San Francisco business and voters see eye to eye when it comes to jobs, the economy, the city budget, and just about every other major issue facing San Francisco. Our shared concerns and priorities were made loud and clear today as we unveiled the Chamber’s annual CityBeat poll at our 2010 meeting and CityBeat Breakfast event at the San Francisco Marriott Marquis.
Like businesses, voters are concerned about employment and the fiscal health of our city. According to the poll, jobs and the economy ranked as the city’s top issue, outpacing homelessness and panhandling, education, crime and the cost of owning a home. Voters also ranked the city budget among their top three concerns.
As the city continues to grapple with its high unemployment rate and looming half-a-billion dollar budget deficit, it should come as no surprise that confidence in San Francisco is declining. Fifty-one percent of voters feel that things in San Francisco are on the wrong track, and an overwhelming 84 percent feel the economy has gotten worse over the past few years.
While these statistics are sobering, there is reason for optimism. According to leading Bay Area economist Jon Haveman, signs of recovery are starting to come to bear. The outlook for city revenues is looking up, taxable sales are increasing and homes are selling and appreciating. These are all good signs, but unfortunately not enough for businesses to make the substantial hiring and investment decisions that will be needed to correct the economy in the short-term.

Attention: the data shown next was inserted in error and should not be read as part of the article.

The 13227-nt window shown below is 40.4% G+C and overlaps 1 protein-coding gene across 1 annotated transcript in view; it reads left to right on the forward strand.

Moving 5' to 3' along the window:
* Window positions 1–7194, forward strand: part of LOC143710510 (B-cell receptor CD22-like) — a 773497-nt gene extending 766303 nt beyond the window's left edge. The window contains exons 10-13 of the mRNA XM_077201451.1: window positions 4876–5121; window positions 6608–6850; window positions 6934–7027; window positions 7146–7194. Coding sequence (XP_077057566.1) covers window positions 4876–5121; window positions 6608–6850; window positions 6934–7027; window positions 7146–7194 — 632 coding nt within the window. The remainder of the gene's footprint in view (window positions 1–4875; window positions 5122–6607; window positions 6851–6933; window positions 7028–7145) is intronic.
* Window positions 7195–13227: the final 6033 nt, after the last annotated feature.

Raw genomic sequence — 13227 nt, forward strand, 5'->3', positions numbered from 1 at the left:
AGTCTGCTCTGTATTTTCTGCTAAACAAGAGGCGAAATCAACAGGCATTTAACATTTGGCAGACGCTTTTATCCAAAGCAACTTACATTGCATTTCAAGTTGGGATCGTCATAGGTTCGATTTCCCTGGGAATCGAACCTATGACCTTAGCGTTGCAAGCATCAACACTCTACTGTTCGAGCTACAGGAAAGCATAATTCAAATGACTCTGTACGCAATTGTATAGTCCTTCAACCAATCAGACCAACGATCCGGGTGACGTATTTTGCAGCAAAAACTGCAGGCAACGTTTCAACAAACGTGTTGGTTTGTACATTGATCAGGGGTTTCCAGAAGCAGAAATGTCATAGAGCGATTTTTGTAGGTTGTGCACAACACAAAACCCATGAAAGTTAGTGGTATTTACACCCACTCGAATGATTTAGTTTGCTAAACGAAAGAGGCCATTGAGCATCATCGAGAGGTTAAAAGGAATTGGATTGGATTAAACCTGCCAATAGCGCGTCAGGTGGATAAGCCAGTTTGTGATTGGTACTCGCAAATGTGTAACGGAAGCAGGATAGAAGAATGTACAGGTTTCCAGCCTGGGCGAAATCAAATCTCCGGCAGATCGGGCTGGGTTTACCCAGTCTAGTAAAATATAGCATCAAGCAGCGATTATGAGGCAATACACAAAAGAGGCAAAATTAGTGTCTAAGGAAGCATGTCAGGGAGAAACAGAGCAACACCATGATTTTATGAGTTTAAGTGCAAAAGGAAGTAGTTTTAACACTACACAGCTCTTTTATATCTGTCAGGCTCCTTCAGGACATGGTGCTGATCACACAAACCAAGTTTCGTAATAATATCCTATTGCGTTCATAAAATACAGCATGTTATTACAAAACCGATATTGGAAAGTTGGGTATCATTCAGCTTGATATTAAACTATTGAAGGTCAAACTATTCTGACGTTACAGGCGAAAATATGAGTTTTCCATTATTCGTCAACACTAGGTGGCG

That is why the Chamber has long encouraged economic development strategies, rather than new taxes, to stimulate the local economy. Turns out, voters agree with us. According to the poll, they support a new hiring tax credit, extending the biotech payroll tax exemption, and other measures to assist small business and ensure economic development in our city. On the contrary, they oppose every tax measure polled, except the vehicle license fee, which gained 54 percent approval.
Even on issues outside the economy, voter’s side with business. For example, 71 percent of voters say they would support a sit-lie ordinance to deal with threatening behavior on the sidewalks of San Francisco. This is a measure the Chamber supports and applauds Mayor Newsom for introducing it this week. While homeless advocates call it an attack on poor people – voters are focused on behavior, not social status.
Voters also appear ready for a change at the ballot box with a 48 – 36 percent margin supporting a hybrid-system of elections that would ensure that four supervisors were elected citywide to address the city’s broader issues. The Chamber is seriously considering a ballot measure for November to give voters the option to change the way Supervisors are elected.
As we approach two citywide elections this year, the 2010 CityBeat Poll results are a good barometer of where voters stand on the major issues facing our city. In the months ahead, the Chamber is proud to not only champion the voice of business, but the voice of voters, as we advance our agenda to put jobs first, rightsize city government and build a 21st century economy in San Francisco.